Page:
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Mad Max Review

For Families provided by Common Sense Media

Iffy for 15+

Outlandish post-apocalyptic action is too brutal for kids.

What Parents Need to Know

Parents need to know that this 1979 movie is a celebration and an onslaught of intense, cartoonish violence, though it's probably a bit tamer than some of today's films. The hero, Mad Max (Mel Gibson) is actually a good and kind soul with a loving family that he goes home to at the end of a long day of high-speed chases and shootouts. But he's outnumbered by the evil, sadistic people in this post-apocalyptic world, and despite the dark laughs and adrenaline bursts the movie inspires, the movie presents a more or less hopeless vision of the future. The laughs and cheers stop when characters are raped or burned alive, and the hero's "reward" for trying to be with his family is a terrible punishment; he spends the movie's last ten minutes seeking brutal revenge.

  • Families can talk about the general lawlessness and violence of this post-apocalyptic future. Does it look like fun? Or is it a little scary? If you were Max, would you have tried to go away with your family as well?
  • This movie is known for its over-the-top violence, before the heydey of such films. What other movies can you think of like this today?
  • Are there any acts of kindness in the film? How are they received?

The good stuff
  • message true0

    Messages: The point of Mad Max is to rile up its viewers with outlandish portrayals of extreme violence. The bad guys seem to outnumber the good guys, and just about anything goes. The bad guys never seem to regret or reconsider their behavior. In fact, the crazier they are, the more followers they seem to have. The good guys do their job as if it's only a matter of time before they're killed; it's a rather hopeless movie under its good-time surface. The hero tries to get away from it all with his wife and child, but he is severely punished for thinking that there's a way out from all the violence.

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    Role models: In spite of the overwhelming violence and hopelessness of this post-apocalyptic future, Max is a decent role model, if you can overlook the fact that his job requires high-speed chases, guns, and a great deal of violence. At home, he is very loving with his wife and child, and when things begin to get tough, his first thought is to try and protect them. When he quits his job he does it while he is still on the right side, and before he becomes just as bad as the maniacs he's trying to stop. Unfortunately, his last act in the movie's final ten minutes is violent, cruel revenge on those who wronged him.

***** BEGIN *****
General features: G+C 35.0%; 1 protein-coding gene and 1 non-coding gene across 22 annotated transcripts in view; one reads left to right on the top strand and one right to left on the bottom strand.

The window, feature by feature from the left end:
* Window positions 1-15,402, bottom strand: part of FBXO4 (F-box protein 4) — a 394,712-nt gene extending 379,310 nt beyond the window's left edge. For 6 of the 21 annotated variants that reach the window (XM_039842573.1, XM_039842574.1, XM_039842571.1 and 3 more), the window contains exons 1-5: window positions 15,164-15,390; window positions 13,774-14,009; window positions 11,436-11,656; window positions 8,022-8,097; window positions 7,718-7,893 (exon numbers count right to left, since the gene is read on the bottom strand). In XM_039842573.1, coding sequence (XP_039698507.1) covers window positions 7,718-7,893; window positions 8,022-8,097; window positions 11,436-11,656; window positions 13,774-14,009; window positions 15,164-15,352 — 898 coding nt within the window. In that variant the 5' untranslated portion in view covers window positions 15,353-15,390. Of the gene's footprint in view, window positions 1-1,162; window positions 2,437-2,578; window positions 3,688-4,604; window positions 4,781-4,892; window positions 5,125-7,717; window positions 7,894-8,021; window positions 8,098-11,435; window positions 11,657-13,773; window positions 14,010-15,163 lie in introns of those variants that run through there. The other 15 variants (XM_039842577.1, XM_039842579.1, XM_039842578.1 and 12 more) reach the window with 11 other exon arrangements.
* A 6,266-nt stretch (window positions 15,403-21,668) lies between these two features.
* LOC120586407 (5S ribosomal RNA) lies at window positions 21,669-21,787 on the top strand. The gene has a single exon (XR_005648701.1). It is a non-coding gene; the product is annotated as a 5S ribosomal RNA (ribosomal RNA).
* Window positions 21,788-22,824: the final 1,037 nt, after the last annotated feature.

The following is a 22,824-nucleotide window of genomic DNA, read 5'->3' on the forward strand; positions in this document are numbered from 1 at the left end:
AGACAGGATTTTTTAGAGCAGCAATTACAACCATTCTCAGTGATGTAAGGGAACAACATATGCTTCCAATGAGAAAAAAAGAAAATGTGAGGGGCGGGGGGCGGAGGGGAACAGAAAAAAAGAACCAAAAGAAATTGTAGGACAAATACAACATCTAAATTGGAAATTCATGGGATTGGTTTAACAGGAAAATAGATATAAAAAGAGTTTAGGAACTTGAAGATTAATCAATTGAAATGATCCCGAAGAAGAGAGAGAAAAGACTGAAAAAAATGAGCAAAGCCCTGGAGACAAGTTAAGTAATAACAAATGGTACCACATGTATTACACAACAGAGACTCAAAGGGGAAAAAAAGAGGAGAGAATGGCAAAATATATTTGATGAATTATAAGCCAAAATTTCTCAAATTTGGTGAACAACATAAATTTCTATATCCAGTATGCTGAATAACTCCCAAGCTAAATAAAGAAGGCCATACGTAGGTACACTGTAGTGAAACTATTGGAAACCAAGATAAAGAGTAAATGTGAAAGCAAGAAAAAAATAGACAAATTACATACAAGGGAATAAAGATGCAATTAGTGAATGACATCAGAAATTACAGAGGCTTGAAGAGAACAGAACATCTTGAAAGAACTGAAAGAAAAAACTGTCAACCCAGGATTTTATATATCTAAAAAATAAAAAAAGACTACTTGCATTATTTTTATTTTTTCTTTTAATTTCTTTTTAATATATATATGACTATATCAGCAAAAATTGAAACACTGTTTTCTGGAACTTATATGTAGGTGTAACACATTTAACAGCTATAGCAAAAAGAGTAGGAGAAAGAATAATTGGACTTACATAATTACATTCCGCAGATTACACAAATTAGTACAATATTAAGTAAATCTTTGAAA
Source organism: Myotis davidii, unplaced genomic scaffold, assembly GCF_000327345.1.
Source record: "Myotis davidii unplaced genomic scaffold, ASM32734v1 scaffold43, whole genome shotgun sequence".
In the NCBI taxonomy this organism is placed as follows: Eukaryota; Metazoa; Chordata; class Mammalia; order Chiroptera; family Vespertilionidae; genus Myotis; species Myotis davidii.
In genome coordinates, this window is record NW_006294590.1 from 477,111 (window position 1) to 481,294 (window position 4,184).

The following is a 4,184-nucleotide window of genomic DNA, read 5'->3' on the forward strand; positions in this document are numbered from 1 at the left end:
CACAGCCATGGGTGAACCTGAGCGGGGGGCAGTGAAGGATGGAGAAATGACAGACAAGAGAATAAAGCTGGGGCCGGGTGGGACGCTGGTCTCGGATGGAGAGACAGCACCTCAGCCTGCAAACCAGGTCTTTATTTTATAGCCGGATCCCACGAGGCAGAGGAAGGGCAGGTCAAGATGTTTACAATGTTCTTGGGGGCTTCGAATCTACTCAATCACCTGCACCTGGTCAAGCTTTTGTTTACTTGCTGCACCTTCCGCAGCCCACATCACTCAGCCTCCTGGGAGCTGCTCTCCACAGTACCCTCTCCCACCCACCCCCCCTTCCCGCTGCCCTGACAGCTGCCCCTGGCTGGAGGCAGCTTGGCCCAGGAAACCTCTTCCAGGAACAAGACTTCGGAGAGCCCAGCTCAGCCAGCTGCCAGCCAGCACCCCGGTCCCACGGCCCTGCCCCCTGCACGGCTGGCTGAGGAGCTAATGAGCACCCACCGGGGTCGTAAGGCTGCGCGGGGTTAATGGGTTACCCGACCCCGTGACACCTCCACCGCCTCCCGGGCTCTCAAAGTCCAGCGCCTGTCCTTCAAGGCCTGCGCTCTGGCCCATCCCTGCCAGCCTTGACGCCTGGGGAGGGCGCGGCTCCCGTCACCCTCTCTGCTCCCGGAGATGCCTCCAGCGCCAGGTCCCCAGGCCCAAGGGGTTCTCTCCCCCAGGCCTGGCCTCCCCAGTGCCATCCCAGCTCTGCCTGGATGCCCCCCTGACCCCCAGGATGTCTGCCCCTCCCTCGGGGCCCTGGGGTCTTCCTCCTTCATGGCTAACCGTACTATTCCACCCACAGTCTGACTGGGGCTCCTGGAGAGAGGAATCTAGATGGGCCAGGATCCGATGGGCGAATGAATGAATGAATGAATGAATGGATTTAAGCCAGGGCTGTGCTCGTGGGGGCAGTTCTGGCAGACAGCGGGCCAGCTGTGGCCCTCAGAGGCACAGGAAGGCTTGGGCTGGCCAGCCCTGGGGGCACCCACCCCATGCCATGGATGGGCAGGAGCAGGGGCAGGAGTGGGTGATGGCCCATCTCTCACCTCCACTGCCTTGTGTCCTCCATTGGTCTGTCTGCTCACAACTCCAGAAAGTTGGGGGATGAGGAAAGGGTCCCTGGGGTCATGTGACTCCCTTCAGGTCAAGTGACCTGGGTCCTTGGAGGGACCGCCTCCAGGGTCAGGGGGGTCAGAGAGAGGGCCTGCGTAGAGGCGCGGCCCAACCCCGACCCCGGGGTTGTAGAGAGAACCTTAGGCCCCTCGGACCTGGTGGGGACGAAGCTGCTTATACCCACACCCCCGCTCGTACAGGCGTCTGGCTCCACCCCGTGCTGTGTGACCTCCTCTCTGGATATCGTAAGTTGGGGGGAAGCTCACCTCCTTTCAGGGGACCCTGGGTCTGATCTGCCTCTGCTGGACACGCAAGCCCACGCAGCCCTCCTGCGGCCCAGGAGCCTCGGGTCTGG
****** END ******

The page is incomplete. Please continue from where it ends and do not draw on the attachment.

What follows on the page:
What to watch for
  • violence false4

    Violence: A collection of extreme, over-the-top comic-book-type violence is slightly tempered by several scenes of the hero's blissful, relaxing home life. But during the violent parts, we get any number of car chases and crashes, guns, severed limbs, and gory corpses. A man is burned alive inside a car. A motorcycle runs over someone's arm. A bad guy shoots Mad Max through the leg. In what looks like a failed attempt at a stunt, a moving motorcycle actually smacks a man in the head. Rape is suggested but not shown. Children are sometimes in danger.

  • sex false3

    Sex: A naked couple has sex, but seen only from a distance, through a rifle scope. Mad Max and his wife kiss and cuddle on the shore, while Max is shirtless. A young couple is seen waking up in the back seat of a car, half dressed (no nudity). We see one naked male derriere. Some of the bad guys pretend to make love to a store mannequin.

  • language false3

    Language: A fairly frequent and assorted use of foul language, including at least one "f--k" and at least one "s--t." Other words include "asshole," "bitch," "bastard," and "Christ." It should be noted that the hero does not use foul language.

  • consumerism false0

    Consumerism: Not an issue

  • drugsalcoholtobacco false1

    Drinking, drugs and smoking: Max enjoys a small glass of beer at home. Characters are briefly seen smoking and drinking in a cabaret.

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